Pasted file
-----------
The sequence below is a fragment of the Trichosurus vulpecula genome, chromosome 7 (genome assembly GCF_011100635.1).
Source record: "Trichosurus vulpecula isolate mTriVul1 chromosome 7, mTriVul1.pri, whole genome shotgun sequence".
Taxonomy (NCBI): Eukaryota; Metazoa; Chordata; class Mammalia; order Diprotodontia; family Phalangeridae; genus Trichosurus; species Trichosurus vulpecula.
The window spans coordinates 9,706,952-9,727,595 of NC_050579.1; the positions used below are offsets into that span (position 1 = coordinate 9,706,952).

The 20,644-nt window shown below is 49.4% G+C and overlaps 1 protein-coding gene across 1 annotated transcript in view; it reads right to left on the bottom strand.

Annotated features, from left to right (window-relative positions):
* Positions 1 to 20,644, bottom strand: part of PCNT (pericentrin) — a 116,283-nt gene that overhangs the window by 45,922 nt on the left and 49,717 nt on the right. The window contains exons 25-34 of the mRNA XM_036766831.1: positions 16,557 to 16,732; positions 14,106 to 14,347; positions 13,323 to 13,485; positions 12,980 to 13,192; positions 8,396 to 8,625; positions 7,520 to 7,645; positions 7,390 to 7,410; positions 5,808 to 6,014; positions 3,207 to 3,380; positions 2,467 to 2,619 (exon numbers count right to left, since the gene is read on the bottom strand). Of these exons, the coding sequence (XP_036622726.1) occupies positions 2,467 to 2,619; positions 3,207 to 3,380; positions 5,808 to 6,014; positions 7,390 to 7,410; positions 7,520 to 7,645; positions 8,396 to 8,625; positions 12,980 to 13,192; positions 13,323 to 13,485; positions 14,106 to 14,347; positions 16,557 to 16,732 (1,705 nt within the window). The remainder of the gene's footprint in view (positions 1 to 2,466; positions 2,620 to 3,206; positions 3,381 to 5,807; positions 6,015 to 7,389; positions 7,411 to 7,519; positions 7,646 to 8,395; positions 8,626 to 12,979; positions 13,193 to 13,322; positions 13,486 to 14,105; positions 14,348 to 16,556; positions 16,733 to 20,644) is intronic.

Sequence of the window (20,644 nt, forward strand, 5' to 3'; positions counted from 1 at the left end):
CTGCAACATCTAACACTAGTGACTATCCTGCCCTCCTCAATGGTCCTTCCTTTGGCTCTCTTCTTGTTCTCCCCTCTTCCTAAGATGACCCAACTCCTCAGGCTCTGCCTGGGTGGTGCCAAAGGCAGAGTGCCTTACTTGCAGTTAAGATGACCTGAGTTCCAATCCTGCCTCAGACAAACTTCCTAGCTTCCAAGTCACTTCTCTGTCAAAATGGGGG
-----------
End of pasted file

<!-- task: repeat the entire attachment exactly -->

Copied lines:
The sequence below is a fragment of the Trichosurus vulpecula genome, chromosome 7 (genome assembly GCF_011100635.1).
Source record: "Trichosurus vulpecula isolate mTriVul1 chromosome 7, mTriVul1.pri, whole genome shotgun sequence".
Taxonomy (NCBI): Eukaryota; Metazoa; Chordata; class Mammalia; order Diprotodontia; family Phalangeridae; genus Trichosurus; species Trichosurus vulpecula.
The window spans coordinates 9,706,952-9,727,595 of NC_050579.1; the positions used below are offsets into that span (position 1 = coordinate 9,706,952).

The 20,644-nt window shown below is 49.4% G+C and overlaps 1 protein-coding gene across 1 annotated transcript in view; it reads right to left on the bottom strand.

Annotated features, from left to right (window-relative positions):
* Positions 1 to 20,644, bottom strand: part of PCNT (pericentrin) — a 116,283-nt gene that overhangs the window by 45,922 nt on the left and 49,717 nt on the right. The window contains exons 25-34 of the mRNA XM_036766831.1: positions 16,557 to 16,732; positions 14,106 to 14,347; positions 13,323 to 13,485; positions 12,980 to 13,192; positions 8,396 to 8,625; positions 7,520 to 7,645; positions 7,390 to 7,410; positions 5,808 to 6,014; positions 3,207 to 3,380; positions 2,467 to 2,619 (exon numbers count right to left, since the gene is read on the bottom strand). Of these exons, the coding sequence (XP_036622726.1) occupies positions 2,467 to 2,619; positions 3,207 to 3,380; positions 5,808 to 6,014; positions 7,390 to 7,410; positions 7,520 to 7,645; positions 8,396 to 8,625; positions 12,980 to 13,192; positions 13,323 to 13,485; positions 14,106 to 14,347; positions 16,557 to 16,732 (1,705 nt within the window). The remainder of the gene's footprint in view (positions 1 to 2,466; positions 2,620 to 3,206; positions 3,381 to 5,807; positions 6,015 to 7,389; positions 7,411 to 7,519; positions 7,646 to 8,395; positions 8,626 to 12,979; positions 13,193 to 13,322; positions 13,486 to 14,105; positions 14,348 to 16,556; positions 16,733 to 20,644) is intronic.

Sequence of the window (20,644 nt, forward strand, 5' to 3'; positions counted from 1 at the left end):
CTGCAACATCTAACACTAGTGACTATCCTGCCCTCCTCAATGGTCCTTCCTTTGGCTCTCTTCTTGTTCTCCCCTCTTCCTAAGATGACCCAACTCCTCAGGCTCTGCCTGGGTGGTGCCAAAGGCAGAGTGCCTTACTTGCAGTTAAGATGACCTGAGTTCCAATCCTGCCTCAGACAAACTTCCTAGCTTCCAAGTCACTTCTCTGTCAAAATGGGGG